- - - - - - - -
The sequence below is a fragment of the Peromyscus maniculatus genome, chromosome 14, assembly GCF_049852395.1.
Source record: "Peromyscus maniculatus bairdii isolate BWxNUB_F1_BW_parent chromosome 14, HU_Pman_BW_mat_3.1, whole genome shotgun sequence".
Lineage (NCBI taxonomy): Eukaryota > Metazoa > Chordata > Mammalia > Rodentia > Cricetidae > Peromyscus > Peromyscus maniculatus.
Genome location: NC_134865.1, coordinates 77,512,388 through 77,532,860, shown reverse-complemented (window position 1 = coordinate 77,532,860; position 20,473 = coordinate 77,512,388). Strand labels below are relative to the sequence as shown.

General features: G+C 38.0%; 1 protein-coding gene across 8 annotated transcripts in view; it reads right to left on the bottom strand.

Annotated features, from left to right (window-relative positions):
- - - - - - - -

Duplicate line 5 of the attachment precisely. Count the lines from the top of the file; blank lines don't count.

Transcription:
General features: G+C 38.0%; 1 protein-coding gene across 8 annotated transcripts in view; it reads right to left on the bottom strand.